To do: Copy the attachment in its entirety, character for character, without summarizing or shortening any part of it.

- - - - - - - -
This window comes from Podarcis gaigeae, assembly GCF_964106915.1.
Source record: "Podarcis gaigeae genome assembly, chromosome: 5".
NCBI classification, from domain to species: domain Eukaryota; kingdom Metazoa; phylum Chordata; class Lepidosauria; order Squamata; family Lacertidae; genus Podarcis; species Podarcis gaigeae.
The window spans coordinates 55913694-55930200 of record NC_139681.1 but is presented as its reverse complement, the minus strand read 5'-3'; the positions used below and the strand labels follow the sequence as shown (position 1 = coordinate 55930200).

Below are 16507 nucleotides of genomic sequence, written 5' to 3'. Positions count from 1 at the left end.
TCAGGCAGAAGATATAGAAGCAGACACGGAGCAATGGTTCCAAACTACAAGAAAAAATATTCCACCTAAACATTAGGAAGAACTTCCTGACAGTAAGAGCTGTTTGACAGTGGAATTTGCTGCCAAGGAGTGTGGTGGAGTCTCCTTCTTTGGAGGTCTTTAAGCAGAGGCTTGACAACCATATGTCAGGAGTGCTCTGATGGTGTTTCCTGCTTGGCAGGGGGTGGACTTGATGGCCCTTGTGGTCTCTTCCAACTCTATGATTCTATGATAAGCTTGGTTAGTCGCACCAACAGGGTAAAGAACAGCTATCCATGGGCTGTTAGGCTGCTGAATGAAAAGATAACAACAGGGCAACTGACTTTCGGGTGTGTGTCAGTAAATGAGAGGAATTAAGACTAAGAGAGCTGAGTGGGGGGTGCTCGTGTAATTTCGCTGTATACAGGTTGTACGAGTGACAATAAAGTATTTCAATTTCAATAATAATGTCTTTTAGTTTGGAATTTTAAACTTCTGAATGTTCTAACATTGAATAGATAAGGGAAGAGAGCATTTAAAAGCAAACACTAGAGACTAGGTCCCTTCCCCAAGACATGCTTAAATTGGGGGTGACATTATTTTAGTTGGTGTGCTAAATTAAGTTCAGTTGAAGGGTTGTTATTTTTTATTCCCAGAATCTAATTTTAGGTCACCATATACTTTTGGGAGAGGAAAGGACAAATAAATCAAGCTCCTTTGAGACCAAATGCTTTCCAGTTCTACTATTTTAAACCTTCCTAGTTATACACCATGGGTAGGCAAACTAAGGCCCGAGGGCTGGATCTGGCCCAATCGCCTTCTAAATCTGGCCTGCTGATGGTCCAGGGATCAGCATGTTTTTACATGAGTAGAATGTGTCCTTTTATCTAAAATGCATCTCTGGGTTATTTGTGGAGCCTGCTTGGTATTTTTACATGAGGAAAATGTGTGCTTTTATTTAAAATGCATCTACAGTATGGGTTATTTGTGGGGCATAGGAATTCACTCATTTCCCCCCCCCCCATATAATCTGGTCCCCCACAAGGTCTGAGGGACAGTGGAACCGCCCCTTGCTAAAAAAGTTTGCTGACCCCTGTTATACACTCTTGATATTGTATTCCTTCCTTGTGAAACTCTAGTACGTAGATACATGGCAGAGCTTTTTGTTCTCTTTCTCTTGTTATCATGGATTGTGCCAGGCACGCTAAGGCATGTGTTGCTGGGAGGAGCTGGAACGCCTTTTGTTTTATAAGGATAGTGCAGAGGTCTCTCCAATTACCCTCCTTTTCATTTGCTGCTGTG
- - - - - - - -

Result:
This window comes from Podarcis gaigeae, assembly GCF_964106915.1.
Source record: "Podarcis gaigeae genome assembly, chromosome: 5".
NCBI classification, from domain to species: domain Eukaryota; kingdom Metazoa; phylum Chordata; class Lepidosauria; order Squamata; family Lacertidae; genus Podarcis; species Podarcis gaigeae.
The window spans coordinates 55913694-55930200 of record NC_139681.1 but is presented as its reverse complement, the minus strand read 5'-3'; the positions used below and the strand labels follow the sequence as shown (position 1 = coordinate 55930200).

Below are 16507 nucleotides of genomic sequence, written 5' to 3'. Positions count from 1 at the left end.
TCAGGCAGAAGATATAGAAGCAGACACGGAGCAATGGTTCCAAACTACAAGAAAAAATATTCCACCTAAACATTAGGAAGAACTTCCTGACAGTAAGAGCTGTTTGACAGTGGAATTTGCTGCCAAGGAGTGTGGTGGAGTCTCCTTCTTTGGAGGTCTTTAAGCAGAGGCTTGACAACCATATGTCAGGAGTGCTCTGATGGTGTTTCCTGCTTGGCAGGGGGTGGACTTGATGGCCCTTGTGGTCTCTTCCAACTCTATGATTCTATGATAAGCTTGGTTAGTCGCACCAACAGGGTAAAGAACAGCTATCCATGGGCTGTTAGGCTGCTGAATGAAAAGATAACAACAGGGCAACTGACTTTCGGGTGTGTGTCAGTAAATGAGAGGAATTAAGACTAAGAGAGCTGAGTGGGGGGTGCTCGTGTAATTTCGCTGTATACAGGTTGTACGAGTGACAATAAAGTATTTCAATTTCAATAATAATGTCTTTTAGTTTGGAATTTTAAACTTCTGAATGTTCTAACATTGAATAGATAAGGGAAGAGAGCATTTAAAAGCAAACACTAGAGACTAGGTCCCTTCCCCAAGACATGCTTAAATTGGGGGTGACATTATTTTAGTTGGTGTGCTAAATTAAGTTCAGTTGAAGGGTTGTTATTTTTTATTCCCAGAATCTAATTTTAGGTCACCATATACTTTTGGGAGAGGAAAGGACAAATAAATCAAGCTCCTTTGAGACCAAATGCTTTCCAGTTCTACTATTTTAAACCTTCCTAGTTATACACCATGGGTAGGCAAACTAAGGCCCGAGGGCTGGATCTGGCCCAATCGCCTTCTAAATCTGGCCTGCTGATGGTCCAGGGATCAGCATGTTTTTACATGAGTAGAATGTGTCCTTTTATCTAAAATGCATCTCTGGGTTATTTGTGGAGCCTGCTTGGTATTTTTACATGAGGAAAATGTGTGCTTTTATTTAAAATGCATCTACAGTATGGGTTATTTGTGGGGCATAGGAATTCACTCATTTCCCCCCCCCCCATATAATCTGGTCCCCCACAAGGTCTGAGGGACAGTGGAACCGCCCCTTGCTAAAAAAGTTTGCTGACCCCTGTTATACACTCTTGATATTGTATTCCTTCCTTGTGAAACTCTAGTACGTAGATACATGGCAGAGCTTTTTGTTCTCTTTCTCTTGTTATCATGGATTGTGCCAGGCACGCTAAGGCATGTGTTGCTGGGAGGAGCTGGAACGCCTTTTGTTTTATAAGGATAGTGCAGAGGTCTCTCCAATTACCCTCCTTTTCATTTGCTGCTGTG